Urbana City Council approves Tasers despite community outcry
February 4, 2015
Despite concerns raised by members of the community and one city council member, the Urbana City Council approved an ordinance allowing the Urbana Police Department to purchase six Tasers at Monday’s meeting.
The Urbana City Council has been discussing the purchase of Tasers since April 2014, and it has been widely debated by the community. The majority of the city council was in favor of the ordinance, with an 8-1 vote.
Alderman Eric Jakobsson, Ward 2, said while the decision may seem unjust, there is a greater threat in not approving ordinance, as the Tasers serve as an alternative option to more lethal weapons such as batons and firearms.
“We were told tonight, if we voted, shame on us,” Jakobsson said. “Believing as I do, judging as I do, providing police officers with this option will reduce injury, will reduce the level of violence. It would be a shame on me if I didn’t vote for this, and I will.”
During the public input portion of the meeting, 12-year-old Urbana resident Saba Manetti-Tesfaye came up to speak and burst into tears, calling out the council for their decision.
“If you want people to be really terrified of the police, you are doing a wonderful job,” Manetti-Tesfaye said. “I hoped that Urbana would be different from all other places, but I am recognizing that it’s not much different from anywhere else, and it’s scary — it’s scaring me.”
Following Manetti-Tesfaye’s comments, community member Benjamin Stone stepped up to the platform to give his own input.
“The first time something goes wrong with the Tasers, think about how you’re confirming her fears, how you’re confirming everything that she just said she is afraid of,” Stone said. “And I hope you think about tonight and I hope to God it hurts.”
Danielle Chynoweth, a co-founder of the Champaign-Urbana Citizens for Peace and Justice, said firmly that the council needed to have the town hall meeting it promised, during which it could have understood the fears of the community members.
Chynoweth, a former city council member, said the council could have moved toward improving the relationship between the community and the police but did the exact opposite. She said many community members feel they are racially profiled and monitored and now they will feel even more unsafe.
“I really think the conversation is less about weapons and more about relationships,” Chynoweth said. “In taking the steps that the council did last night they further alienated and injured their relationship with poor people and people of color in the community.”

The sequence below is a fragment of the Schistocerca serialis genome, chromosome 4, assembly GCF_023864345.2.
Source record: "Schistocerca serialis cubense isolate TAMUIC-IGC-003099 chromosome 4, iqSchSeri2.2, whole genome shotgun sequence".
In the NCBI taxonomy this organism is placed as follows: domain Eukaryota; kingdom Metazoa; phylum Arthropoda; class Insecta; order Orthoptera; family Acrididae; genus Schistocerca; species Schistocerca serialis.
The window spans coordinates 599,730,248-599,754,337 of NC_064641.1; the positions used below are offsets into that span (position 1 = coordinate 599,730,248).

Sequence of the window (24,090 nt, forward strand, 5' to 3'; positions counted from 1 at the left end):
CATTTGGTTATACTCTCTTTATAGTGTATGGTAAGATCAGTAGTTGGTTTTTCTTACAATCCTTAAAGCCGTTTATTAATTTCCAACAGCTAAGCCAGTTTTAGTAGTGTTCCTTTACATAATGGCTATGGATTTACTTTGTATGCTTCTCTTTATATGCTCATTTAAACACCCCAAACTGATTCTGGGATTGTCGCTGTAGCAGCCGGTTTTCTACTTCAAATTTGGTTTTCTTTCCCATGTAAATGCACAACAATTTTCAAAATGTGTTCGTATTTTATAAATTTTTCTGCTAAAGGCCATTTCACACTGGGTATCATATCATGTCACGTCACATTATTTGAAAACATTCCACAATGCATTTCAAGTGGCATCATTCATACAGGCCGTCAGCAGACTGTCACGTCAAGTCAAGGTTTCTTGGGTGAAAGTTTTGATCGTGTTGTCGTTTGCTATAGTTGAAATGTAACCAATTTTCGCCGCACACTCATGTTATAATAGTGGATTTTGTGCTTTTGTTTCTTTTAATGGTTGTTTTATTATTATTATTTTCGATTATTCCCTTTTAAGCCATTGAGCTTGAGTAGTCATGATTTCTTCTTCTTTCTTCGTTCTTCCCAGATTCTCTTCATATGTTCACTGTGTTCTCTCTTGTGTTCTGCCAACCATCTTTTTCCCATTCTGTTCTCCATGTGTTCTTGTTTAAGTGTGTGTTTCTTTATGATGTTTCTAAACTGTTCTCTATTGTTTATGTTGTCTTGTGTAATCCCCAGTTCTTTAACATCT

Mayor Laurel Prussing said she agrees there should be more conversation with the communities, but she did not want to delay the decision.
The Urbana Police department is very well-trained, she said, and during their training they are also taught to get rid of their personal prejudice. The six officers who will be given the Tasers have all undergone crisis intervention training.
“I think we are aware there is a great misunderstanding between some members of the community and the UPD,” Prussing said. “It shouldn’t be a conversation that just lasts for two weeks. This needs to go on, how the community can understand the police, and how the police can understand the community.”
Alderman Diane Marlin, Ward 7, said Tasers have often been used in Urbana by officers from the University of Illinois Police Department and the Champaign County Sheriff’s Office. With this ordinance, she said, the policy gives officers accountability in their own jurisdiction, instead of relying on those who cannot be held accountable in Urbana for their actions.
Along with authorizing the use of Tasers, council members also voted to have the Civilian Police Review Board review every single instance a Taser is discharged, treating each case separately.
Alderman Charlie Smyth, Ward 1, said the board was initially given the job of working in groups of four to review each deployment, concentrating on the fatality of the use and connecting it to other instances.
“Now they’re going to be working with a single case and they won’t be able to develop any patterns or they’ll have to review against a checklist — why was it used, what was the situation, and here is the policy and is it or isn’t it within the guidelines of the policy,” Smyth said.
The council members, the Civilian Police Review Board and the police department will continue to review how the Tasers are being used over the course of the year, after which another discussion will take place concerning whether or not changes should be made to the policy and whether the police department should continue using Tasers.
Fatima can be reached at [email protected]